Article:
Two visual artists — one American, the other Turkish — traveled throughout Turkey over 12 years, driven by an image they found everywhere. Their new book, “The State of Ata: The Contested Imagery of Power in Turkey” (Eighteen Publications), is at once a travelogue, oral history, photo album, and meditation on Turkey’s past, present, and future.
Mike Mandel and Chantal Zakari, a married couple who both teach at the School of the Museum of Fine Arts in Boston, returned to Zakari’s native Turkey to explore the legacy of Mustafa Kemal Atatürk, founder of the Republic of Turkey and its first president. His image hangs in schools and other public buildings throughout the country and virtually every town has a statue of him.
Atatürk, who died in 1938, pushed Turkey to become a modern Western state. The wearing of religious clothing in public was banned, women’s legal rights were expanded, and the Arabic alphabet was dropped in favor of Latin characters.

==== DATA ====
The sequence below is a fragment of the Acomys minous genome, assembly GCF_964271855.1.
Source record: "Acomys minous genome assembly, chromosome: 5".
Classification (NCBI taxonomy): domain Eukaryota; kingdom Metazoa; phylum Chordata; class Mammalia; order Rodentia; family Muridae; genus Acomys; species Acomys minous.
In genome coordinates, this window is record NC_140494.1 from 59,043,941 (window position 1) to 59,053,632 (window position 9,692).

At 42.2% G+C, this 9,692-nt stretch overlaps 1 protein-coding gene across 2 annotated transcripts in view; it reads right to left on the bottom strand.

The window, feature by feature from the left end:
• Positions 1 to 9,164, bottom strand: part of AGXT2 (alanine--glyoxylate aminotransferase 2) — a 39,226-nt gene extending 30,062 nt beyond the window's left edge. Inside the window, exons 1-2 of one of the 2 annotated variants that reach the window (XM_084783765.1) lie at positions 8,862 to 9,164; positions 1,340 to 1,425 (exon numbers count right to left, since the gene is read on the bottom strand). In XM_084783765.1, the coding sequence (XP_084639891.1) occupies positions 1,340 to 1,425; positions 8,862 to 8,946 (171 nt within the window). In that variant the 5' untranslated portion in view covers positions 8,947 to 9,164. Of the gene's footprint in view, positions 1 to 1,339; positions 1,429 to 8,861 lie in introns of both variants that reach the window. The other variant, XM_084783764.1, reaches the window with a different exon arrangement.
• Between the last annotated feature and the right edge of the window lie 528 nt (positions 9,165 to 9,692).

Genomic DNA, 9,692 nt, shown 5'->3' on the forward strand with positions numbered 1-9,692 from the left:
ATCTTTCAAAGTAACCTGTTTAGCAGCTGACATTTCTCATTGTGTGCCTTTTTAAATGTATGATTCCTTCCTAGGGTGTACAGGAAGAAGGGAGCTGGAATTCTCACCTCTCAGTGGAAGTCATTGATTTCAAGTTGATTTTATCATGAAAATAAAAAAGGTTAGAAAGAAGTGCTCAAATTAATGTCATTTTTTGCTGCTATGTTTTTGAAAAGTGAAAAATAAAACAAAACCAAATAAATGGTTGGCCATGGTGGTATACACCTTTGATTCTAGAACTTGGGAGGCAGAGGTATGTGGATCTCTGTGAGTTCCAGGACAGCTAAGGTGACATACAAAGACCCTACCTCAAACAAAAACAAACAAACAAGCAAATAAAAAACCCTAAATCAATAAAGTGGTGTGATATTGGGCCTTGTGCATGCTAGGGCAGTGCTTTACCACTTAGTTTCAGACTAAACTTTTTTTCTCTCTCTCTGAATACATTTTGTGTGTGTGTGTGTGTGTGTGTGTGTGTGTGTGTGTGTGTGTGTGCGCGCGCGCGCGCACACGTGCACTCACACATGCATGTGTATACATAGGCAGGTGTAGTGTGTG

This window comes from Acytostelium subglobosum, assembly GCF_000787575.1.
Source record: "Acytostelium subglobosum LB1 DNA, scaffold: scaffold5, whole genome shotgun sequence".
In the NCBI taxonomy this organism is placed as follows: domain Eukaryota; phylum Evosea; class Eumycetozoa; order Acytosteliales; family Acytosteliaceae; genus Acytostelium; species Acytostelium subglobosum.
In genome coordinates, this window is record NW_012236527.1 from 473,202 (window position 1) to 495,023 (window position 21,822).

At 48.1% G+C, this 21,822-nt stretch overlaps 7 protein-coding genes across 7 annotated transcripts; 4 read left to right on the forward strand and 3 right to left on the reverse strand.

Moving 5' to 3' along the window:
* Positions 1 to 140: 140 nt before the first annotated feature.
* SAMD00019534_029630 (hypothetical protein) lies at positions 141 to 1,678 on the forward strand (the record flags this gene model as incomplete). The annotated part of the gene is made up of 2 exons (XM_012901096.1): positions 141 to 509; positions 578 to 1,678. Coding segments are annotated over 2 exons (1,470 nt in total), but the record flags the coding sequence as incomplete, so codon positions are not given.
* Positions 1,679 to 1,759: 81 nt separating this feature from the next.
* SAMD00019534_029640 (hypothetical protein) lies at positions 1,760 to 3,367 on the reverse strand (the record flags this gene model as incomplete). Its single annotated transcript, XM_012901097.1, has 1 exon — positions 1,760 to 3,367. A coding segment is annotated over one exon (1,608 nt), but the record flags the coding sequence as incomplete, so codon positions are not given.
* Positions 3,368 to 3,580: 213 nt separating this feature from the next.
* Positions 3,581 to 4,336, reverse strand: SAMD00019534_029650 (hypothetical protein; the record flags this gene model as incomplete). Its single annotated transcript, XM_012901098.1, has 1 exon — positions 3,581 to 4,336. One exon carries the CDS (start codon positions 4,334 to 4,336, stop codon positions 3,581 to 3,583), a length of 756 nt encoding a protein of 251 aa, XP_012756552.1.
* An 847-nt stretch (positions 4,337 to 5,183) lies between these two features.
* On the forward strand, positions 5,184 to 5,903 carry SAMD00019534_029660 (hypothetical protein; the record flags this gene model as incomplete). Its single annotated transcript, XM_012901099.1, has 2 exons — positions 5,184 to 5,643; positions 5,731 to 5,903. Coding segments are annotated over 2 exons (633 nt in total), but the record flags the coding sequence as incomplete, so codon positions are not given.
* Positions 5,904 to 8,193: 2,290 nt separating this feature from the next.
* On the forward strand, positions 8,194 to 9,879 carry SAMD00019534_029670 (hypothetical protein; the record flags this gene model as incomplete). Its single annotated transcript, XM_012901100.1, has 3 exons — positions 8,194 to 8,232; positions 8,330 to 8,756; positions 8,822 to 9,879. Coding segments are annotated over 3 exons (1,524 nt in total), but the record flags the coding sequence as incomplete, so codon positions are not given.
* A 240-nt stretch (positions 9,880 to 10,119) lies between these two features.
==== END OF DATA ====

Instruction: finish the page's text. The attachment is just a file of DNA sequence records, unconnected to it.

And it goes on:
Yet a divide remains. In 1997 when Zakari held up a picture of Atatürk at a march of Islamists as a sign of her support for a secular society, she made front-page news all over Turkey. Mandel writes that some in the religious media accused Zakari of being an agent of the CIA seeking to divide the Turkish people. Others gave Zakari flowers for taking a stand.
Four years later a reporter for The Hartford Courant became suspicious after he noticed a sharp increase in the number of obituaries for Archer Home residents. In 1916 an investigation brought down one of America’s most prolific serial killers.
The home’s founder, Amy Archer-Gilligan, accused of murdering both of her husbands and as many as 66 patients with cocktails of lemonade and arsenic, was sentenced to life in prison. Her story inspired the madcap Broadway hit “Arsenic and Old Lace.”
A serious tone prevails in “The Devil’s Rooming House” (Lyons) by M. William Phelps. After poring over 1,200 pages of trial transcripts, Phelps concludes that Archer-Gilligan remains as much of an enigma today as she was to her contemporaries.
■“Duel at Dawn: Heroes, Martyrs, and the Rise of Modern Mathematics” by Amir Alexander (Harvard University)
■“Get Capone: The Secret Plot That Captured America’s Most Wanted Gangster” by Jonathan Eig (Simon & Schuster)
Jan Gardner can be reached at JanLGardner@yahoo.com.